If we can Resist the Spirit, We can Allow the Spirit
“It is a biblical fact that believers can resist the Holy Spirit, as they are commanded not to do so, and it is a biblical fact that believers can fall into sin. If we can choose to resist the Spirit, and God is not the author of, nor is he responsible for, our sin, then we can also choose not to resist the Holy Spirit.
“Is not such a choice, truly our choice? Is God to be blamed when we resist the Holy Spirit? No. The reason is that God cannot resist himself. We are the ones who resist God.
If I choose not to resist the Holy Spirit, but to “keep in step with the Holy Spirit” as it says in Galatians 5, then is it not every bit as much the same exercise of my will choosing to do this, and does not such “choosing” belong to the realm of human responsibility for which I am genuinely accountable ?
“I freely acknowledge I could do no good thing without God’s provision in Christ. Jesus himself said, ‘without me, you can do nothing.’ At the same time, I am genuinely responsible to exercise my renewed will and utilize this provision, and it is my choice to do this, as God does not do it for me.”
At the foundation of this view is the false assumption that freedom equals autonomy, and that the fact that God is not the author or approver of sin makes our “free will” to sin autonomous.
This view falsely assumes that because we resist the grace of God and grieve the Holy Spirit, that God does not control us without blame to his holy character in our resisting and our grieving him, but we rather control ourselves and that our autonomous, self-determining choice is the reason we are blameworthy of sin, and God is innocent of sin.
While God is not in the least to blame for sin and he is not the Author or approver of sin, he nevertheless controls even the sinful actions of men with his almighty sovereign power.There is no such thing as autonomy in the exercise of the “free will” to grieve the Holy Spirit.
There is no discretionary autonomy to resist the grace of God, but rather such resistance, while completely the fault of the sinner, is under God’s sovereign control, and should lead those who think such “freedom” is theirs to fear that they are being fattened as cattle for the slaughter when they countenance sin.
If I reason that because I am able to resist the Holy Spirit through my autonomous free will, I am also able to choose not to resist and to instead “co-operate” with the grace of God in my life (as though it were up to me to make use of the “raw materials” of God’s gracious provision), I then see myself as making the potential obedience secured for me by my standing in Christ actual, true obedience by the exercise of my will.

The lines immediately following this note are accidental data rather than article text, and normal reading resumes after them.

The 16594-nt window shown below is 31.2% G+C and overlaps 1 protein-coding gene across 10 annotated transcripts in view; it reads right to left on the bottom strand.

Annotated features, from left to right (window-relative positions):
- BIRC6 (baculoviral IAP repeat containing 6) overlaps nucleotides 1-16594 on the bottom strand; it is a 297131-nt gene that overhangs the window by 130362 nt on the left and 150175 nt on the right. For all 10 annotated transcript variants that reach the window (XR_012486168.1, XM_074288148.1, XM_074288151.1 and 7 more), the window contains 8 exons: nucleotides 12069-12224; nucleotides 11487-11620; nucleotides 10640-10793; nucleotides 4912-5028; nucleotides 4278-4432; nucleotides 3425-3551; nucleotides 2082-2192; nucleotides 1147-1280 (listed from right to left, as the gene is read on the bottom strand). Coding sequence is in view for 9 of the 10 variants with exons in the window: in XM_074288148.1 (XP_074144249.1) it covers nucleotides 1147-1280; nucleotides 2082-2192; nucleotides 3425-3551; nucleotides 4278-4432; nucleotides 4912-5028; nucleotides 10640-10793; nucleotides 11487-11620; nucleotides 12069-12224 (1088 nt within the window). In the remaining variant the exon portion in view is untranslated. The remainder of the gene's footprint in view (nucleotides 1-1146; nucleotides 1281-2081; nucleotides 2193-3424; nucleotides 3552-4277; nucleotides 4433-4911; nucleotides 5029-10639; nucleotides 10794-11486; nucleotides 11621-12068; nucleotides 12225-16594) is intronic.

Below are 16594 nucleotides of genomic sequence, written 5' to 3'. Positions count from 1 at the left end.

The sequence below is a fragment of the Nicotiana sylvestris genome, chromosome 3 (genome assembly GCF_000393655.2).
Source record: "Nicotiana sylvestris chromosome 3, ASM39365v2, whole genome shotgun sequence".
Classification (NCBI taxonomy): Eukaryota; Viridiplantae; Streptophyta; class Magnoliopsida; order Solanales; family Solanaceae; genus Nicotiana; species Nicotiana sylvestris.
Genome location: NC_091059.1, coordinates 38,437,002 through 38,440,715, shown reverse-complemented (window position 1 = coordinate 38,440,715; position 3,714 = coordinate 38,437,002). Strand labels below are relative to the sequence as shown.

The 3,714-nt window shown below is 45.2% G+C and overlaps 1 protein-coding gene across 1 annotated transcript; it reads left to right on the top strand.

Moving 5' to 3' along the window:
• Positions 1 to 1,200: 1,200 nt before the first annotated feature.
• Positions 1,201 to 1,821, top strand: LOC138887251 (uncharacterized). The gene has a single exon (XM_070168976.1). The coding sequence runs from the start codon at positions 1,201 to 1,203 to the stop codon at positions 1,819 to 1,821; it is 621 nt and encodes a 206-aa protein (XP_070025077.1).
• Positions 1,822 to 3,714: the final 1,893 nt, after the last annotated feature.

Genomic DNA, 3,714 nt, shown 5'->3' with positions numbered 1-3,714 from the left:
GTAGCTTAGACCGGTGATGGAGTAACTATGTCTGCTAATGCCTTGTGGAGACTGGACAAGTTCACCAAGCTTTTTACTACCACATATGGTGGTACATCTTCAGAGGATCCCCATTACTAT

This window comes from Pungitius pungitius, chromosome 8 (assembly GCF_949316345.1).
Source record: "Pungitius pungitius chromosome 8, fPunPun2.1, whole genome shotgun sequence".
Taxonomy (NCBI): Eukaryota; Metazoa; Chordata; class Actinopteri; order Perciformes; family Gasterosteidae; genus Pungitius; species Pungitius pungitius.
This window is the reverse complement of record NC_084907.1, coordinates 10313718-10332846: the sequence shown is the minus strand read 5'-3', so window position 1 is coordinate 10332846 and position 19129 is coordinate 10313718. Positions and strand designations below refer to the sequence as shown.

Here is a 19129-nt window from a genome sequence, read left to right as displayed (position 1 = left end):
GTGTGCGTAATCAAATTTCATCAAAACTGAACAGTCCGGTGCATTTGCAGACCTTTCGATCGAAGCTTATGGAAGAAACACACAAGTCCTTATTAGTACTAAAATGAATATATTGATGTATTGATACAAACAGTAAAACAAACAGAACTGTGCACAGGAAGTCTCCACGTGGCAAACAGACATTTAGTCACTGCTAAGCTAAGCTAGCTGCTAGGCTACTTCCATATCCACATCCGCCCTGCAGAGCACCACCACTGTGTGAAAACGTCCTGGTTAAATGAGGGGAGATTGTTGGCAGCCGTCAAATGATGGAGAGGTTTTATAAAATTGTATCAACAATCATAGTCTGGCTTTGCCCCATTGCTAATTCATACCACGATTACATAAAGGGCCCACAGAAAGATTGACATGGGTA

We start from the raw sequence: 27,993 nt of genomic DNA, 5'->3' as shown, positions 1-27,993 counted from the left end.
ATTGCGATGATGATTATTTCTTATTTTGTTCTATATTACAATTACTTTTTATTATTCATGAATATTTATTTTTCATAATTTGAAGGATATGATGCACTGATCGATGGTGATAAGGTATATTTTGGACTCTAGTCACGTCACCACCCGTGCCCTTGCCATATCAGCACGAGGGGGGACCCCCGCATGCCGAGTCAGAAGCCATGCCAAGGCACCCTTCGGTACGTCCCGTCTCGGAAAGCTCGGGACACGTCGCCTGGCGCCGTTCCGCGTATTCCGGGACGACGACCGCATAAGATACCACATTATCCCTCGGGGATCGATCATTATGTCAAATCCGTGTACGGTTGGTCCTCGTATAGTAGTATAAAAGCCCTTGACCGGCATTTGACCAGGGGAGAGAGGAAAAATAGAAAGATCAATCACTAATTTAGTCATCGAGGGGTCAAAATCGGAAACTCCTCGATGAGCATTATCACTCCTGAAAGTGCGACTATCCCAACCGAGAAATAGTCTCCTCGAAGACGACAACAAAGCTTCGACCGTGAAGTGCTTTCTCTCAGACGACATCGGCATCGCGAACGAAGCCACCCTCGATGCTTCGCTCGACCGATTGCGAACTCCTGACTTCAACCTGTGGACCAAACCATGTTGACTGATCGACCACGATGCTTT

I thus assume that just as autonomous freedom is the basis of the sinful acts I commit as a Christian, so also autonomous freedom is the basis of the good works I perform as a Christian. I therefore sinfully suppose that autonomy is the basis of my Christian obedience, rather than the work of God which is a gift secured by the death of Jesus and applied to my life by the power of the Holy Spirit (I Thessalonians 5:23, 24).
Autonomy which gives God all the credit is still autonomy. It still sees itself, where the issue of sanctification is concerned, as a separate and distinct entity without which the work would not occur, and thus the one on whom it depends. To say that you could never do it without God is still to confess that you believe that you are the one doing it, even with God as your indispensable helper.
Such a confession is not biblical sanctification, but religious pride on the order of the Pharisee who prayed in the temple, giving God all the credit by thanking God he was not like other men (Luke 18:11).
As Calvin correctly points out above in his statement on Ezekiel 11, God does not merely restore us to the position of the first Adam in our sanctification. He gives us more than mere ability to do good, leaving it up to our “free will” to then choose the good as an act of autonomous discretion. God, says Calvin, is “the author of the upright will, and he works in us to accomplish his purpose.”
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